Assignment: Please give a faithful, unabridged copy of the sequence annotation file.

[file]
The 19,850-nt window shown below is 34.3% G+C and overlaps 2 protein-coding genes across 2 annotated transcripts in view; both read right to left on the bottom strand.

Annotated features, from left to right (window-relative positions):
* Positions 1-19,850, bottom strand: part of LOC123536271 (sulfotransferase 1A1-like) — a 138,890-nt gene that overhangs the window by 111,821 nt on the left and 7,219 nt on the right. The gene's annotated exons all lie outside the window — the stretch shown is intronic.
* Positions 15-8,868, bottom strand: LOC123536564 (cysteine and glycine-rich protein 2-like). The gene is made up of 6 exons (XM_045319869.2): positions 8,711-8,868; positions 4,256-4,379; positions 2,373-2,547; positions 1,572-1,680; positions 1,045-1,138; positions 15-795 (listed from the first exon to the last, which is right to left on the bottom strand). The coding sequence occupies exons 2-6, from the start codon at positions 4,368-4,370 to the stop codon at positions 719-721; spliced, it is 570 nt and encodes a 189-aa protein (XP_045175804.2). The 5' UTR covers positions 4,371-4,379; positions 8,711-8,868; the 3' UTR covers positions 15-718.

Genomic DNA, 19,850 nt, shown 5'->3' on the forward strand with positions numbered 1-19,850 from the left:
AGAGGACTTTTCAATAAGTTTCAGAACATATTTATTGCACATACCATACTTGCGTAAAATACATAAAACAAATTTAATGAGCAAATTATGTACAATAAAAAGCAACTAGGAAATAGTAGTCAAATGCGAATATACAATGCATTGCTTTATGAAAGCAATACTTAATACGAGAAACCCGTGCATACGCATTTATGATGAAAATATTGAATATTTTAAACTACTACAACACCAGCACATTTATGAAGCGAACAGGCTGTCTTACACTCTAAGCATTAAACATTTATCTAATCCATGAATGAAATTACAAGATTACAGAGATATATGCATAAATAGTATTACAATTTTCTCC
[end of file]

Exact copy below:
The 19,850-nt window shown below is 34.3% G+C and overlaps 2 protein-coding genes across 2 annotated transcripts in view; both read right to left on the bottom strand.

Annotated features, from left to right (window-relative positions):
* Positions 1-19,850, bottom strand: part of LOC123536271 (sulfotransferase 1A1-like) — a 138,890-nt gene that overhangs the window by 111,821 nt on the left and 7,219 nt on the right. The gene's annotated exons all lie outside the window — the stretch shown is intronic.
* Positions 15-8,868, bottom strand: LOC123536564 (cysteine and glycine-rich protein 2-like). The gene is made up of 6 exons (XM_045319869.2): positions 8,711-8,868; positions 4,256-4,379; positions 2,373-2,547; positions 1,572-1,680; positions 1,045-1,138; positions 15-795 (listed from the first exon to the last, which is right to left on the bottom strand). The coding sequence occupies exons 2-6, from the start codon at positions 4,368-4,370 to the stop codon at positions 719-721; spliced, it is 570 nt and encodes a 189-aa protein (XP_045175804.2). The 5' UTR covers positions 4,371-4,379; positions 8,711-8,868; the 3' UTR covers positions 15-718.

Genomic DNA, 19,850 nt, shown 5'->3' on the forward strand with positions numbered 1-19,850 from the left:
AGAGGACTTTTCAATAAGTTTCAGAACATATTTATTGCACATACCATACTTGCGTAAAATACATAAAACAAATTTAATGAGCAAATTATGTACAATAAAAAGCAACTAGGAAATAGTAGTCAAATGCGAATATACAATGCATTGCTTTATGAAAGCAATACTTAATACGAGAAACCCGTGCATACGCATTTATGATGAAAATATTGAATATTTTAAACTACTACAACACCAGCACATTTATGAAGCGAACAGGCTGTCTTACACTCTAAGCATTAAACATTTATCTAATCCATGAATGAAATTACAAGATTACAGAGATATATGCATAAATAGTATTACAATTTTCTCC